How was the Camino?
This question is both utterly welcome and so hard to answer. Where do I begin? It’s easy to talk about miles and blisters; it’s delightful to describe gorgeous vistas and wonderful companions. However, as I predicted, the essential things all happened on the inside, in the space created by my walking, prayer, and ultimately surrender to the experience.
I was determined to keep track of the outer and inner journey, so after waking up early every morning to get hydrated and caffeinated for the walk ahead, I pulled out my bluetooth keyboard and captured everything I could recall from the previous day. This left me with lots of raw material for my next book (tentatively titled Finding God Along the Way: Lessons from the Ignatian Camino for Life at Home), but it doesn’t help me answer the “how was it” question. It’s too much, just as my photos are too much; I need to cull the impressions down to a shareable size.
I did manage to write five short essays for the Ignatian Volunteer Corps to email to those following our journey. Here are my Reflections from the Road, which capture some of the experience as it was unfolding.
The point of pilgrimage, however, is transformation, and transformation takes time. The true measure of the Camino will be taken after my feet have healed and I am fully integrated back into my “normal” life, not thinking of Spain almost every waking minute. What changes will persist after the drama of the physical journey has subsided? That’s what I’m eager to know, yet only time will tell. For the moment, let me share just two words that I hope will continue to mark this experience: solidarity and indifference.
During one of our group reflections, I shared that I was trying to let the challenges of the Camino connect my heart to people who do hard things every day. Walking across a desert on blistered feet, for example, I tried to hold in prayer all those refugees who make arduous desert crossings without LL Bean hiking poles in hand or a pilgrims’ shelter on the horizon. “So many people’s lives are impossibly hard every day,” I said. “This is just a month, and we volunteered for it.” At that, Fr. Jose cracked up. “Volunteered?” he laughed. “You PAID for this!”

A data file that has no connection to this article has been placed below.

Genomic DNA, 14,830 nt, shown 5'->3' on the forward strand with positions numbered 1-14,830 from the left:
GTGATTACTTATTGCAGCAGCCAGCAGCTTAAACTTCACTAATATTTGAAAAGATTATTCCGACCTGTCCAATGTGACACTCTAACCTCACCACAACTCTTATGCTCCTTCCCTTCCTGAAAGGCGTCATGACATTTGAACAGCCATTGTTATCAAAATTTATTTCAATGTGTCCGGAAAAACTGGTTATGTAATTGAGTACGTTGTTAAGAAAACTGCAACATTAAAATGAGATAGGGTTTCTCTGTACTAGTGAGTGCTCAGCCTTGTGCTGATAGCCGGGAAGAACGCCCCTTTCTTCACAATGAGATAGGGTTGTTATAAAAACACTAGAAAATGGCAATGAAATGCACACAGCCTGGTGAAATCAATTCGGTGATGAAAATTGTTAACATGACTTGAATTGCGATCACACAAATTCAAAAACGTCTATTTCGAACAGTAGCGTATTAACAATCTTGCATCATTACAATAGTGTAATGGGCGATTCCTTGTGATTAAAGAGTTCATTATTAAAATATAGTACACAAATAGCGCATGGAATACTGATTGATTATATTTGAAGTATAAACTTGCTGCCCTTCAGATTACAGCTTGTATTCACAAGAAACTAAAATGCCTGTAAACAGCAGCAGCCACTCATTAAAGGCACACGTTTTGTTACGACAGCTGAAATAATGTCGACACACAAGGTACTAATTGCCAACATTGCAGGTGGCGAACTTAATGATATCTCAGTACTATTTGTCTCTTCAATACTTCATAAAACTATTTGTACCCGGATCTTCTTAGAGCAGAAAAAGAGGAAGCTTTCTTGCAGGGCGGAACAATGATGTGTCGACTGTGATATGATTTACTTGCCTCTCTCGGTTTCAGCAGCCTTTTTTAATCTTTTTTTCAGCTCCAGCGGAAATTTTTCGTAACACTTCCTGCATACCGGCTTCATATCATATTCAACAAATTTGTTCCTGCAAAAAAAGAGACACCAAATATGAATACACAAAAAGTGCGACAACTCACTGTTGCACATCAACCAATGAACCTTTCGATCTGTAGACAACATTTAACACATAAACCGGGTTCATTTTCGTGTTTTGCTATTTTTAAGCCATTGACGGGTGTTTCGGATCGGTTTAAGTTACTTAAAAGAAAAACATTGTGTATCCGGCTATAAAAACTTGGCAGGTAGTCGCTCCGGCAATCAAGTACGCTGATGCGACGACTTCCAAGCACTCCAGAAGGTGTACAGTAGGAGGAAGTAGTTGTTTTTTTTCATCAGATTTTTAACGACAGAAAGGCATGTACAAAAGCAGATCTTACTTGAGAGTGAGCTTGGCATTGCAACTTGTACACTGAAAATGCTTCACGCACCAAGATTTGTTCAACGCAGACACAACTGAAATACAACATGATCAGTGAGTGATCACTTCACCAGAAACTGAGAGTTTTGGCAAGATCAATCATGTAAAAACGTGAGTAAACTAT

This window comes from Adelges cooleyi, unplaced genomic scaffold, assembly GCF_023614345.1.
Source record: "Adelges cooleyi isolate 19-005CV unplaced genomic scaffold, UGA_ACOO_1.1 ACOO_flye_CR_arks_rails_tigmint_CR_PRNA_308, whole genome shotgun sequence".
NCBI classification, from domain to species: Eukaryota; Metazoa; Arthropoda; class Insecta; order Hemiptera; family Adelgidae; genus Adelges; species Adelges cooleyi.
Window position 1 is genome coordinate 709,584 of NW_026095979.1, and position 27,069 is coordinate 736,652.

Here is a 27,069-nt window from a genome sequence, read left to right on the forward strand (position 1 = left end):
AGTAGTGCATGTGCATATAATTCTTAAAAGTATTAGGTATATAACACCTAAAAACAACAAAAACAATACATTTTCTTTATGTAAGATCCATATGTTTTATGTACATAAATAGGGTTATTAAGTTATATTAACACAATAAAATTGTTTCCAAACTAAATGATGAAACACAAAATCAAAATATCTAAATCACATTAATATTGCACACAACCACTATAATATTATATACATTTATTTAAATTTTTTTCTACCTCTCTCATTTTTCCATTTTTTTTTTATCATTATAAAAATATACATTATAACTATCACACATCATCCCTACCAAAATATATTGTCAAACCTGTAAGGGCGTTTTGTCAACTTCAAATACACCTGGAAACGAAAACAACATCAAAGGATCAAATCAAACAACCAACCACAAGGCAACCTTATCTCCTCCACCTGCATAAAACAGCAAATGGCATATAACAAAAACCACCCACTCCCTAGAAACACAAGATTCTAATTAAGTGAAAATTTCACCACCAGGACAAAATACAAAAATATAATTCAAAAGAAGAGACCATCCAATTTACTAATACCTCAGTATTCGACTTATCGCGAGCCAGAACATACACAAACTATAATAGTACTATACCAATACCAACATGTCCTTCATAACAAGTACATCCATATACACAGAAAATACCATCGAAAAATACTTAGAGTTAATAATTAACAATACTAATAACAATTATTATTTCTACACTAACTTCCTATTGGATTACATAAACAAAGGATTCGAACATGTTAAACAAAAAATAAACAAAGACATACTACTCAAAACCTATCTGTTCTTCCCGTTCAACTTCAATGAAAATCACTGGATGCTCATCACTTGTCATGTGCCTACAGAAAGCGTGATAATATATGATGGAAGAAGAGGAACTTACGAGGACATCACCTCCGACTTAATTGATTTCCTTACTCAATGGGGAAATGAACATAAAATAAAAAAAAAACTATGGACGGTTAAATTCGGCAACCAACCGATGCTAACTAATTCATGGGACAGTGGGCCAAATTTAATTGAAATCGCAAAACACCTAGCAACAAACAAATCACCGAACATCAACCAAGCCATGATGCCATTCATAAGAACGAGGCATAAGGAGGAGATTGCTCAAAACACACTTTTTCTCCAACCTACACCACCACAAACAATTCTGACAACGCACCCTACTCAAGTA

Indeed we did. This exercise in solidarity was imaginative at best, and is valuable only if it is also transformative, keeping me mindful of and compassionate towards those who suffer hardships that my month-long sojourn only hinted at.
How much longer will we be walking uphill? Is it going to rain today? When do we stop for lunch? Will we sleep in private rooms or a bunk room tonight? Is there a washing machine at the next hostel? These and countless other questions popped into our heads and flew out of our mouths all day long, but Fr. Jose kept encouraging us to stay focused on the now. This path. These companions. This moment. This prayer. These smells and sounds and sights and feelings. He was teaching us to unhook our minds from a preoccupation with what might be, so as to be fully present to what was right in front of us, and to welcome with open hearts whatever came our way.
Of course, this was rendered easier by the fact that we had so few choices available to us (other than, in the words of Victor Frankl, the freedom to choose our attitude). Now that we are home and get to decide every blessed thing for ourselves again, it is easy for those superficial wants to clamor for attention. My hope is that I can allow my passing preferences to matter less, so as to be more present to what is, and allow that to call forth, as Ignatius would say, a deeper response to my life in God.
How was the Camino? It was the hardest and best thing I’ve ever done. Yet ultimately, we will know this experience by its fruit, and it’s not even close to harvest time.